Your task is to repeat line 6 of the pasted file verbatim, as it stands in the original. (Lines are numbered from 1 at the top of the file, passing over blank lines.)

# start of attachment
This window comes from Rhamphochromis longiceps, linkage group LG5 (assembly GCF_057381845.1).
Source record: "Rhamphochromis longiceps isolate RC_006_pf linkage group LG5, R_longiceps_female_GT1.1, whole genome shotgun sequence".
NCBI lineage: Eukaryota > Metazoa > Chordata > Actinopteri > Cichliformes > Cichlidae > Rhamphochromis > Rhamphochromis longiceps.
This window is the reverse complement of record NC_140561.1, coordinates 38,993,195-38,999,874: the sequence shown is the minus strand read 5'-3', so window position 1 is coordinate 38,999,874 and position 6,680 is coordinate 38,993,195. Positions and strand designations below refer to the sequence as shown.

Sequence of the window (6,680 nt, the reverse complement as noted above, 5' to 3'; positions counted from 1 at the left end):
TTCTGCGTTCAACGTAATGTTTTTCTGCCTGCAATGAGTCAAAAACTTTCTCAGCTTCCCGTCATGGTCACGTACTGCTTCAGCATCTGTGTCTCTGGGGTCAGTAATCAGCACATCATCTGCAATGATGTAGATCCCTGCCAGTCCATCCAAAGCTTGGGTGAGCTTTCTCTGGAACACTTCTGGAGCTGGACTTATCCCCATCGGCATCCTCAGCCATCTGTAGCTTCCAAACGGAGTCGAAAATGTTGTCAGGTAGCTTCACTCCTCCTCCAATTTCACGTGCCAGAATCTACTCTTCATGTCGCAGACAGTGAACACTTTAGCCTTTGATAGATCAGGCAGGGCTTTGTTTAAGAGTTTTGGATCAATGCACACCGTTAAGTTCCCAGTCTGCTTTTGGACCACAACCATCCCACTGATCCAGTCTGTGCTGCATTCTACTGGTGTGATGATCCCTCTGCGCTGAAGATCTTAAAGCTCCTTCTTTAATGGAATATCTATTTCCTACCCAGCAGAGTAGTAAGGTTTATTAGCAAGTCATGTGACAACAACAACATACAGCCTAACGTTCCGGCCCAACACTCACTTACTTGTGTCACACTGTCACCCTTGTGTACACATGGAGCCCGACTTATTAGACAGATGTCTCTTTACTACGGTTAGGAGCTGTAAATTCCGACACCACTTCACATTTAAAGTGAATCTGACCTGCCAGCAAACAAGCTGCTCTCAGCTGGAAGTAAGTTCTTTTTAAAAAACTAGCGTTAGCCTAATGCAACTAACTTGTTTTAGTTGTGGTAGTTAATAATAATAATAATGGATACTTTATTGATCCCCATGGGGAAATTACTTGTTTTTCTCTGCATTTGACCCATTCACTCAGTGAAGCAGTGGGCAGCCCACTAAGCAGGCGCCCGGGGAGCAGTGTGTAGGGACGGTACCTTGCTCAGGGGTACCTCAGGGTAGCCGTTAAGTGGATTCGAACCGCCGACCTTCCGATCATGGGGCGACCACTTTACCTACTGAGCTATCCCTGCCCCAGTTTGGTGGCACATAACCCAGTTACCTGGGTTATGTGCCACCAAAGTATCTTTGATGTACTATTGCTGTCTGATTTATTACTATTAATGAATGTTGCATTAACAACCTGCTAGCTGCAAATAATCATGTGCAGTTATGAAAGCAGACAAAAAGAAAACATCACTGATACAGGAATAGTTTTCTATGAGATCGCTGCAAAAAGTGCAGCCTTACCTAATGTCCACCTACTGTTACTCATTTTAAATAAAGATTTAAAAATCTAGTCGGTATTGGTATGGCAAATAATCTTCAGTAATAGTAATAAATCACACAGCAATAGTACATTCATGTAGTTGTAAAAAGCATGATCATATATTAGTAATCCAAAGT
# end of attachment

TTCTGCGTTCAACGTAATGTTTTTCTGCCTGCAATGAGTCAAAAACTTTCTCAGCTTCCCGTCATGGTCACGTACTGCTTCAGCATCTGTGTCTCTGGGGTCAGTAATCAGCACATCATCTGCAATGATGTAGATCCCTGCCAGTCCATCCAAAGCTTGGGTGAGCTTTCTCTGGAACACTTCTGGAGCTGGACTTATCCCCATCGGCATCCTCAGCCATCTGTAGCTTCCAAACGGAGTCGAAAATGTTGTCAGGTAGCTTCACTCCTCCTCCAATTTCACGTGCCAGAATCTACTCTTCATGTCGCAGACAGTGAACACTTTAGCCTTTGATAGATCAGGCAGGGCTTTGTTTAAGAGTTTTGGATCAATGCACACCGTTAAGTTCCCAGTCTGCTTTTGGACCACAACCATCCCACTGATCCAGTCTGTGCTGCATTCTACTGGTGTGATGATCCCTCTGCGCTGAAGATCTTAAAGCTCCTTCTTTAATGGAATATCTATTTCCTACCCAGCAGAGTAGTAAGGTTTATTAGCAAGTCATGTGACAACAACAACATACAGCCTAACGTTCCGGCCCAACACTCACTTACTTGTGTCACACTGTCACCCTTGTGTACACATGGAGCCCGACTTATTAGACAGATGTCTCTTTACTACGGTTAGGAGCTGTAAATTCCGACACCACTTCACATTTAAAGTGAATCTGACCTGCCAGCAAACAAGCTGCTCTCAGCTGGAAGTAAGTTCTTTTTAAAAAACTAGCGTTAGCCTAATGCAACTAACTTGTTTTAGTTGTGGTAGTTAATAATAATAATAATGGATACTTTATTGATCCCCATGGGGAAATTACTTGTTTTTCTCTGCATTTGACCCATTCACTCAGTGAAGCAGTGGGCAGCCCACTAAGCAGGCGCCCGGGGAGCAGTGTGTAGGGACGGTACCTTGCTCAGGGGTACCTCAGGGTAGCCGTTAAGTGGATTCGAACCGCCGACCTTCCGATCATGGGGCGACCACTTTACCTACTGAGCTATCCCTGCCCCAGTTTGGTGGCACATAACCCAGTTACCTGGGTTATGTGCCACCAAAGTATCTTTGATGTACTATTGCTGTCTGATTTATTACTATTAATGAATGTTGCATTAACAACCTGCTAGCTGCAAATAATCATGTGCAGTTATGAAAGCAGACAAAAAGAAAACATCACTGATACAGGAATAGTTTTCTATGAGATCGCTGCAAAAAGTGCAGCCTTACCTAATGTCCACCTACTGTTACTCATTTTAAATAAAGATTTAAAAATCTAGTCGGTATTGGTATGGCAAATAATCTTCAGTAATAGTAATAAATCACACAGCAATAGTACATTCATGTAGTTGTAAAAAGCATGATCATATATTAGTAATCCAAAGT